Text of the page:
Togo, is a country in West Africa bordered by Ghana to the west, Benin to the east and Burkina Faso to the north. It extends south to the Gulf of Guinea, on which the capital Lomé is located.
From the 11th to the 16th century, various tribes entered the region from all directions. From the 16th century to the 18th century, the coastal region was a major trading centre for Europeans in search of slaves, earning Togo and the surrounding region the name "The Slave Coast". In 1884, Germany declared Togoland a protectorate. After World War I, rule over Togo was transferred to France. Togo gained its independence from France in 1960. (Source : Wikipedia).
In 1969, Togo honored Mahatma Gandhi with a set of a 2 stamps valued 30 and 90 CFA Franc. Along with Mahatma Gandhi they also honored George Washington, Albert Lutuli, Simon Bolivar, Friedrich Ebert with one stamp for each.
Not seen any official FDC but you can see private FDC of this stamps, but you need to make sure about authenticity of FDC.
In October 2011, set of 6 stamps was sold for $3.!! Amazing price after 40+ years, which tells that Gandhi stamps are not for investment.
Don't trust all the news articles which is mentioning that you should put some percentage of your investment in stamps.!! Think and research first about this investment. Compare it with Gold or even Stocks(Shares) and then if you think it's worth it then go for it.
Even with famous leaders from around the world this stamps in not appreciating.
You will see this stamps selling from $5 - $15 on delcampe or ebay so beware of pricing. So new collectors make sure about pricing before you buy this stamps.
Please read my following blog post and check out following images (to me it's a national joke) about following FAKE AND FORGED Gandhi stamps and philatelic cancellation.
Following is brief information about other leaders. (Source : Wikipedia).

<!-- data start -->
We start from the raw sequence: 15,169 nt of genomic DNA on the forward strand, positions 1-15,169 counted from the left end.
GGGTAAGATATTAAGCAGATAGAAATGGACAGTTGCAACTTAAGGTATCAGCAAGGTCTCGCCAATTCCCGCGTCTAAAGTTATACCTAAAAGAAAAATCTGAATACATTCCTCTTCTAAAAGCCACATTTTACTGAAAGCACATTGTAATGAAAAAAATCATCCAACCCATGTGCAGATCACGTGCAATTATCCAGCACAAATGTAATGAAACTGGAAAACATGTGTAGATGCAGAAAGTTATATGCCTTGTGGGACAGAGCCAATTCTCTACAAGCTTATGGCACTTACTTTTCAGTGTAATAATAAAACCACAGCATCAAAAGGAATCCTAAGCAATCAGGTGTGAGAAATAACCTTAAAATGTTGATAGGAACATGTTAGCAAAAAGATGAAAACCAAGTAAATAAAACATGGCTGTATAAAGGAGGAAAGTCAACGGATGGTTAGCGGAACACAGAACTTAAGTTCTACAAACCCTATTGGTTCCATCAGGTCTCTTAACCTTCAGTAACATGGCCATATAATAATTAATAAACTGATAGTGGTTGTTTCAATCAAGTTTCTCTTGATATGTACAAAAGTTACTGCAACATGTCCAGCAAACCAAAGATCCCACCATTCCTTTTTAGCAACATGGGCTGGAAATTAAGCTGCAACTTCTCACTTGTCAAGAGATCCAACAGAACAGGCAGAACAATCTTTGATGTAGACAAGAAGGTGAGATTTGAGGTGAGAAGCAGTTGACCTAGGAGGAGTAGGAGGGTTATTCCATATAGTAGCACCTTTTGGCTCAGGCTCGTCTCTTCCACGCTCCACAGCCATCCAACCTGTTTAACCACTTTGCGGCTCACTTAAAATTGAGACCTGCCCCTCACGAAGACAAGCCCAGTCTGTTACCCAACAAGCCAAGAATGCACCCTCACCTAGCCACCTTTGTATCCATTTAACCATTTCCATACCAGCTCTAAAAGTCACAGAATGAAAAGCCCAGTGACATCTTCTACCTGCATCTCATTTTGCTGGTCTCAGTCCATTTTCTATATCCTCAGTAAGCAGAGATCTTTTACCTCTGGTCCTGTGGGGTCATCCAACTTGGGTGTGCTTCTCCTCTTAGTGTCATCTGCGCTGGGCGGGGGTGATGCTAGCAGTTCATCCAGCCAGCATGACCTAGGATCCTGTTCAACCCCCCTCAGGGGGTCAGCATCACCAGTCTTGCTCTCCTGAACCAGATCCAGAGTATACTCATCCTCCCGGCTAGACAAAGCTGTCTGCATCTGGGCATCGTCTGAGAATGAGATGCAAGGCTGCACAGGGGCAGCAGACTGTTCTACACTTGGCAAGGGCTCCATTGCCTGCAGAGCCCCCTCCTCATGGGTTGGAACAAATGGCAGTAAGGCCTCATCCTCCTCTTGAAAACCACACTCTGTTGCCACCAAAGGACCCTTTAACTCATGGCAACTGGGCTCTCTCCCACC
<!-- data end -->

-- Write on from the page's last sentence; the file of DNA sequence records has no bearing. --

George Washington was the dominant military and political leader of the new United States of America from 1775 to 1799. He led the American victory over Great Britain in the American Revolutionary War as commander-in-chief of the Continental Army from 1775 to 1783, and presided over the writing of the Constitution in 1787. His leadership style established many forms and rituals of government that have been used since, such as using a cabinet system and delivering an inaugural address. Washington is universally regarded as the "Father of his Country".
Albert Lutuli was a South African teacher and politician. Lutuli was elected president of the African National Congress (ANC), at the time an umbrella organisation that led opposition to the white minority government in South Africa. He was awarded the 1960 Nobel Peace Prize for his role in the non-violent struggle against apartheid. He was the first African, and the first person from outside Europe and the Americas, to be awarded the Nobel Peace Prize.
Friedrich Ebert was a German politician of the Social Democratic Party of Germany (SPD). When Ebert was elected as the leader of the SPD after the death of August Bebel, the party members of the SPD were deeply divided because of the party's support for World War I. Ebert supported the Burgfrieden and tried to isolate the war opposers in the party. After the war and the end of the monarchy he served as the first President of Germany from 1919 until his death in office.
Simón Bolívar was a Venezuelan military and political leader. Together with José de San Martín, he played a key role in Hispanic-Spanish America's successful struggle for independence from the Spanish Empire, and is today considered one of the most influential politicians in Latin American history. Bolívar remains regarded in Hispanic-America as a hero, visionary, revolutionary, and liberator. During his lifetime, he led Colombia, Venezuela, Ecuador, and Bolivia to independence, and helped lay the foundations for democratic ideology in much of Latin America.